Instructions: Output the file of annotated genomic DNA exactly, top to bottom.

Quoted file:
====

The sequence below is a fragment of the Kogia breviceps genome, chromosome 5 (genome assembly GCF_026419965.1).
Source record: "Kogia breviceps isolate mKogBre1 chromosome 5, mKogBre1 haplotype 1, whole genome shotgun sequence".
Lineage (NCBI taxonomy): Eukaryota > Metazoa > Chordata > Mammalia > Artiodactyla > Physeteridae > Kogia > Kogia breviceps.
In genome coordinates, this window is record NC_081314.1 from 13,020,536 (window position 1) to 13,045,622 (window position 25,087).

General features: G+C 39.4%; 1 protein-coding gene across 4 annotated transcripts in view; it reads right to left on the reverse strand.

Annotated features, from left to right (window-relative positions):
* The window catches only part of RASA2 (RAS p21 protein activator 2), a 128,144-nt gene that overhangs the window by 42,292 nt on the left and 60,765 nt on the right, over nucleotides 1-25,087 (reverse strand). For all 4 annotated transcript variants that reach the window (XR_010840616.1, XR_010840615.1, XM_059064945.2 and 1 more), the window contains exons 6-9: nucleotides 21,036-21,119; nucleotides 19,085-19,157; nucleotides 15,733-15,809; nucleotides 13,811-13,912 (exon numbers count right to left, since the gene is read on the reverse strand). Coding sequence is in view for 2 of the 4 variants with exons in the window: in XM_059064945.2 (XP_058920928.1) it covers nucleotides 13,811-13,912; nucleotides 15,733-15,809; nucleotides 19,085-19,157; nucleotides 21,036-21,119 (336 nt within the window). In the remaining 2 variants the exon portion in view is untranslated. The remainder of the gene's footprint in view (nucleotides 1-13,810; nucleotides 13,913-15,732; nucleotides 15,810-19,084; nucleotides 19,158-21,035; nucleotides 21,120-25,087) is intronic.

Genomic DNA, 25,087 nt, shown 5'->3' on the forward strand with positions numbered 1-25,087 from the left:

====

The sequence below is a fragment of the Kogia breviceps genome, chromosome 5 (genome assembly GCF_026419965.1).
Source record: "Kogia breviceps isolate mKogBre1 chromosome 5, mKogBre1 haplotype 1, whole genome shotgun sequence".
Lineage (NCBI taxonomy): Eukaryota > Metazoa > Chordata > Mammalia > Artiodactyla > Physeteridae > Kogia > Kogia breviceps.
In genome coordinates, this window is record NC_081314.1 from 13,020,536 (window position 1) to 13,045,622 (window position 25,087).

General features: G+C 39.4%; 1 protein-coding gene across 4 annotated transcripts in view; it reads right to left on the reverse strand.

Annotated features, from left to right (window-relative positions):
* The window catches only part of RASA2 (RAS p21 protein activator 2), a 128,144-nt gene that overhangs the window by 42,292 nt on the left and 60,765 nt on the right, over nucleotides 1-25,087 (reverse strand). For all 4 annotated transcript variants that reach the window (XR_010840616.1, XR_010840615.1, XM_059064945.2 and 1 more), the window contains exons 6-9: nucleotides 21,036-21,119; nucleotides 19,085-19,157; nucleotides 15,733-15,809; nucleotides 13,811-13,912 (exon numbers count right to left, since the gene is read on the reverse strand). Coding sequence is in view for 2 of the 4 variants with exons in the window: in XM_059064945.2 (XP_058920928.1) it covers nucleotides 13,811-13,912; nucleotides 15,733-15,809; nucleotides 19,085-19,157; nucleotides 21,036-21,119 (336 nt within the window). In the remaining 2 variants the exon portion in view is untranslated. The remainder of the gene's footprint in view (nucleotides 1-13,810; nucleotides 13,913-15,732; nucleotides 15,810-19,084; nucleotides 19,158-21,035; nucleotides 21,120-25,087) is intronic.

Genomic DNA, 25,087 nt, shown 5'->3' on the forward strand with positions numbered 1-25,087 from the left: